Since I've got a new mitts design in progress, today I thought I'd write a little about how my designs come together. You might be surprised how unstraightforward the design process often is. The path is usually circuitous, with a lot of unexpected twists and turns.
Once in a great while, from the moment I get a new-to-me yarn, I see immediately how it can be used, and a design takes off almost as soon as I have the yarn in my hands. That sounds wonderfully romantic, I suppose, but it's not typical of how creativity works for me. Most of the time, I have to live with a yarn for a while, swatch with it, experiment with stitches and needle sizes.
Swatches are where most of my designs arise from. I rarely sketch out an idea, then "plug in" stitch patterns and choose appropriate yarns. Instead, I makes swatches as much as time allows. And from the swatches and particular qualities of the yarn, garments or accessories come to mind.
Stitch dictionaries are a starting point, but I often end up charting out a stitch pattern and playing with it a bit. How would it looked combined with this other stitch pattern? What happens if I make it wider and taller? Etc. I live with my swatches for a while, usually knitting them in different yarns, looking at them this way and that, letting them hang out in my home and my unconscious, where things percolate.
Every design comes together in a different way. The new mitts design has been atypical for me, in that it came together in a flash. But did it? First of all, I used a yarn I've knit with many times before, Quince and Co. Chickadee. From previous experiences, I know it is a smooth, plump sport weight yarn with really excellent stitch definition. Pomegranate, Briscoe, and Warble taught me how perfect Chickadee is for sculptural lace stitches. So—did my yarn choice happen "in a flash," or did it grow from all that my hands and mind have learned about Chickadee over the past few years?
And then there's the stitch pattern. I swatched it several years ago, in green Quince and Co. Tern, left over from my Leaves of Three mitts. I liked it—a lot! So much so that I've had it out and always in view, using it as a "doily" under a little crochet basket. I shake the dust off it every now and then, admiring the pretty lace, but no ideas have come to mind.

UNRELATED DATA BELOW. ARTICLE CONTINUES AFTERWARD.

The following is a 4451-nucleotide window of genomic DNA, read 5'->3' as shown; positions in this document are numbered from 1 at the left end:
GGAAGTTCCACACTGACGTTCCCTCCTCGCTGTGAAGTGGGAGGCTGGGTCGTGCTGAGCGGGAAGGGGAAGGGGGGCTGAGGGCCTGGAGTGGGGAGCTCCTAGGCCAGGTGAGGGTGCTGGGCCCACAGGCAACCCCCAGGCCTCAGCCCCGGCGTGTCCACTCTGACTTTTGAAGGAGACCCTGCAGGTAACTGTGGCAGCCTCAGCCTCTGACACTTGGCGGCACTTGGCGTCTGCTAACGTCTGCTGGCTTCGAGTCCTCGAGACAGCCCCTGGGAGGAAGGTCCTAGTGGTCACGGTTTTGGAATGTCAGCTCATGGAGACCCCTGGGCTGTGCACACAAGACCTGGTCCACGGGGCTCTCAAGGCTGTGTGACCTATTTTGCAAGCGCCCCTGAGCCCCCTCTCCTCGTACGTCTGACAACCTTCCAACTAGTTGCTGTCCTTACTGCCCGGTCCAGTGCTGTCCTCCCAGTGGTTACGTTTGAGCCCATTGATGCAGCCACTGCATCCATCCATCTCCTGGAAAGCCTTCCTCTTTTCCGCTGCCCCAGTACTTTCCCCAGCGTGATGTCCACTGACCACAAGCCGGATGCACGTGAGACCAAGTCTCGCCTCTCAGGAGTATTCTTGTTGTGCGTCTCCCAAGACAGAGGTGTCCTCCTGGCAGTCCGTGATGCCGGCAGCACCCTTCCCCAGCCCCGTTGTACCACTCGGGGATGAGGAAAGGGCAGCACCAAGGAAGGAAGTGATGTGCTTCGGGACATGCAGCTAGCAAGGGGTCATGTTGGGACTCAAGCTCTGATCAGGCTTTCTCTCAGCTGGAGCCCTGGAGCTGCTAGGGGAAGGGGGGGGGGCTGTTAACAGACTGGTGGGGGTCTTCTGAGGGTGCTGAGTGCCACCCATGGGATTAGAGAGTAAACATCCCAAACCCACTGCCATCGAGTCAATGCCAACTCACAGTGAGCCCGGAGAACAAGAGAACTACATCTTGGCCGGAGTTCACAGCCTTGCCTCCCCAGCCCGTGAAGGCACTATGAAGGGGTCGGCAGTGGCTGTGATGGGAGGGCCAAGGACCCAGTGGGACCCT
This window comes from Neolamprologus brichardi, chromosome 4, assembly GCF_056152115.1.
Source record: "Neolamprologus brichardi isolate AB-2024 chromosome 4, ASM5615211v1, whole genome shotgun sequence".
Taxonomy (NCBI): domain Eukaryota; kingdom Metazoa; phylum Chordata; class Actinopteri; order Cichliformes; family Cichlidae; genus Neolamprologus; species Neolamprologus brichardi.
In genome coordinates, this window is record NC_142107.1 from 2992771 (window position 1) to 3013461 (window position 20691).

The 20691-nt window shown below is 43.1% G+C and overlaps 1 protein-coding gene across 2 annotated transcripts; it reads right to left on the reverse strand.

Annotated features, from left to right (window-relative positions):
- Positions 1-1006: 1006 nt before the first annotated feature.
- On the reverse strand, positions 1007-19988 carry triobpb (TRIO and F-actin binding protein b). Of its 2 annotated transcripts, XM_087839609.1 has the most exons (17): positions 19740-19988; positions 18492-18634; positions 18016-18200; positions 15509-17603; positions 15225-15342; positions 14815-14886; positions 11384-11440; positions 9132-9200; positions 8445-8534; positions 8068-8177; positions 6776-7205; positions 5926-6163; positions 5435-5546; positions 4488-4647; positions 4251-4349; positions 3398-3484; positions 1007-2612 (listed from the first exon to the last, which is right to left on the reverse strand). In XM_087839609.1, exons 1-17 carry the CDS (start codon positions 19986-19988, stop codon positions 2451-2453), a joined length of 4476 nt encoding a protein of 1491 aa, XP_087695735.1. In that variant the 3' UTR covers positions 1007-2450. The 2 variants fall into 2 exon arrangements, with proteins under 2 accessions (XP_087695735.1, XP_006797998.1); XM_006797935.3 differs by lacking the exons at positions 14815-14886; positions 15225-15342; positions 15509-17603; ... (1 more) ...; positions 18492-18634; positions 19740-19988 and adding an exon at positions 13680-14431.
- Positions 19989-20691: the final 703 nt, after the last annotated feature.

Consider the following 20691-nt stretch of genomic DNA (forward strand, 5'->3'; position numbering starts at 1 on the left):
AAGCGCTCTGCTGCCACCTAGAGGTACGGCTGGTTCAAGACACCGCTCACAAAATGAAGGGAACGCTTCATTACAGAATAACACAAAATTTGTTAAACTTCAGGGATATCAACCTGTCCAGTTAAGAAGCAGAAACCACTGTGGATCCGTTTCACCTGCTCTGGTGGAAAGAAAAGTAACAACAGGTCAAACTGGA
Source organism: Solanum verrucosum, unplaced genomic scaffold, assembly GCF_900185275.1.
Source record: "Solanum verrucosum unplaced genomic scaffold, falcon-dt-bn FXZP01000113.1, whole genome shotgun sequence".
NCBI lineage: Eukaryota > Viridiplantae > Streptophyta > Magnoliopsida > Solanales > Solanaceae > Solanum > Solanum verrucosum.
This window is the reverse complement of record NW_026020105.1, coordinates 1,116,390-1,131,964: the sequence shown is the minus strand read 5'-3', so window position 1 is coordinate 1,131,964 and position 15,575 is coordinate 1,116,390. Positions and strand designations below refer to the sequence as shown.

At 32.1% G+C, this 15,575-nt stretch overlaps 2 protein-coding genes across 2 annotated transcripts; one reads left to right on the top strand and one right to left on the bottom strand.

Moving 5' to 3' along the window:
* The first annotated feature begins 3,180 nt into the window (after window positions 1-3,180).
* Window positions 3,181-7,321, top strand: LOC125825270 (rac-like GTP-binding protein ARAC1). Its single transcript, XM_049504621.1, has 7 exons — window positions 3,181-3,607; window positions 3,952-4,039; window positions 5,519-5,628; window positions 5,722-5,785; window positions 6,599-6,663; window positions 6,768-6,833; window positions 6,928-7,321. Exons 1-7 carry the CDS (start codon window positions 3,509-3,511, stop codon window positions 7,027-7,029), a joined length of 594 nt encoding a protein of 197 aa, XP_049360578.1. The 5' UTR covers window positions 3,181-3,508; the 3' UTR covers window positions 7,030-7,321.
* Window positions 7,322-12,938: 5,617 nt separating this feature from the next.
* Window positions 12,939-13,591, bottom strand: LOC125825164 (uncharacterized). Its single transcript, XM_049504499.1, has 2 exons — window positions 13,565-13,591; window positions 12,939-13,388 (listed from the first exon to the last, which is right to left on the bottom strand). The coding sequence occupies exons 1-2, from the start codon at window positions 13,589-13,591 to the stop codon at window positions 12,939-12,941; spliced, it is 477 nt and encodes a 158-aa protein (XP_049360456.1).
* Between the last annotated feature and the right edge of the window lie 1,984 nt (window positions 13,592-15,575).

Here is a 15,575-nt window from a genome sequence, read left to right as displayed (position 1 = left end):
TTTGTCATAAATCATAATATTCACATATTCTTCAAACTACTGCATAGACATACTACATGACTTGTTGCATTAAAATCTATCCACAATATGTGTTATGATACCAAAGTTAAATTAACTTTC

Until this week. This week, I dyed some white Chickadee Bare with walnuts that I picked up in my backyard last fall. I thought maybe I could get a nice oatmeal color if I pulled the yarn from the dye pot at the right moment. I wanted a color that in its delicacy and freshness said "spring."
I was really happy with how the color came out. It was while the yarn was drying that the "lightbulb" moment happened. I picked up the little green lace swatch, held it against my hand, recalled how well Chickadee works for lace, and thought, "spring mitts."
So. they're happening, and going really well, with no major changes of mind or ripping back. The design process rarely goes this smoothly for me! I keep expecting something to go awry but so far nothing has.
But, even though it's coming together quickly, did this design really take shape in the cliched "a ha!" moment? I think not. I think it began four or five years ago, at least. And it's affirmed for me once again that every small choice matters—trying a new yarn, swatching stitch patterns for no purpose other than the joy of discovery, throwing a bunch of black walnuts into an old pot to see what happens. Once again, I am reminded of Emerson's wise advice: "Adopt the pace of nature: her secret is patience."
I plan to publish the pattern during the Mitts Madness KAL, which starts today. A few folks have already cast on, while others are pondering patterns and yarns. Of course, there will be some lovely prizes, too. The KAL ends March 31, so there's plenty of time to knit yourself or a friend a new pair of mitts for spring. Hope to see you!